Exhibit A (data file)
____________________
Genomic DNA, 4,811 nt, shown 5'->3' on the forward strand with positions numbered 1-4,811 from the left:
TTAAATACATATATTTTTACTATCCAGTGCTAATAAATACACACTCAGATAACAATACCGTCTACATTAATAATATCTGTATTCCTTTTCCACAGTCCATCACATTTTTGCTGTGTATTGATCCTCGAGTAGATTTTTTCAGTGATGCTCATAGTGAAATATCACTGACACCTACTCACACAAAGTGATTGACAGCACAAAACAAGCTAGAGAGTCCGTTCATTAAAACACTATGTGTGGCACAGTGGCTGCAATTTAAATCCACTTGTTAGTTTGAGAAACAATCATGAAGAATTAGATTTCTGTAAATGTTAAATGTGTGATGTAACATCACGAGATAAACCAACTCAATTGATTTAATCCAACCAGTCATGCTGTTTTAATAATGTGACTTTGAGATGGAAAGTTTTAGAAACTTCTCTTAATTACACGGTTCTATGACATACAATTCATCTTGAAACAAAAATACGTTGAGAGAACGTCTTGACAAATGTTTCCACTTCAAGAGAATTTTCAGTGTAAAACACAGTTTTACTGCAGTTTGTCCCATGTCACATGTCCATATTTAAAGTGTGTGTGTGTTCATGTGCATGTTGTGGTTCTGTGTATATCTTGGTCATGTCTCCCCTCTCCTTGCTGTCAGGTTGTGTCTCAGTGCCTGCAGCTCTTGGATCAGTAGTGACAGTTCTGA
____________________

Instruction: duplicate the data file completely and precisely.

Genomic DNA, 4,811 nt, shown 5'->3' on the forward strand with positions numbered 1-4,811 from the left:
TTAAATACATATATTTTTACTATCCAGTGCTAATAAATACACACTCAGATAACAATACCGTCTACATTAATAATATCTGTATTCCTTTTCCACAGTCCATCACATTTTTGCTGTGTATTGATCCTCGAGTAGATTTTTTCAGTGATGCTCATAGTGAAATATCACTGACACCTACTCACACAAAGTGATTGACAGCACAAAACAAGCTAGAGAGTCCGTTCATTAAAACACTATGTGTGGCACAGTGGCTGCAATTTAAATCCACTTGTTAGTTTGAGAAACAATCATGAAGAATTAGATTTCTGTAAATGTTAAATGTGTGATGTAACATCACGAGATAAACCAACTCAATTGATTTAATCCAACCAGTCATGCTGTTTTAATAATGTGACTTTGAGATGGAAAGTTTTAGAAACTTCTCTTAATTACACGGTTCTATGACATACAATTCATCTTGAAACAAAAATACGTTGAGAGAACGTCTTGACAAATGTTTCCACTTCAAGAGAATTTTCAGTGTAAAACACAGTTTTACTGCAGTTTGTCCCATGTCACATGTCCATATTTAAAGTGTGTGTGTGTTCATGTGCATGTTGTGGTTCTGTGTATATCTTGGTCATGTCTCCCCTCTCCTTGCTGTCAGGTTGTGTCTCAGTGCCTGCAGCTCTTGGATCAGTAGTGACAGTTCTGA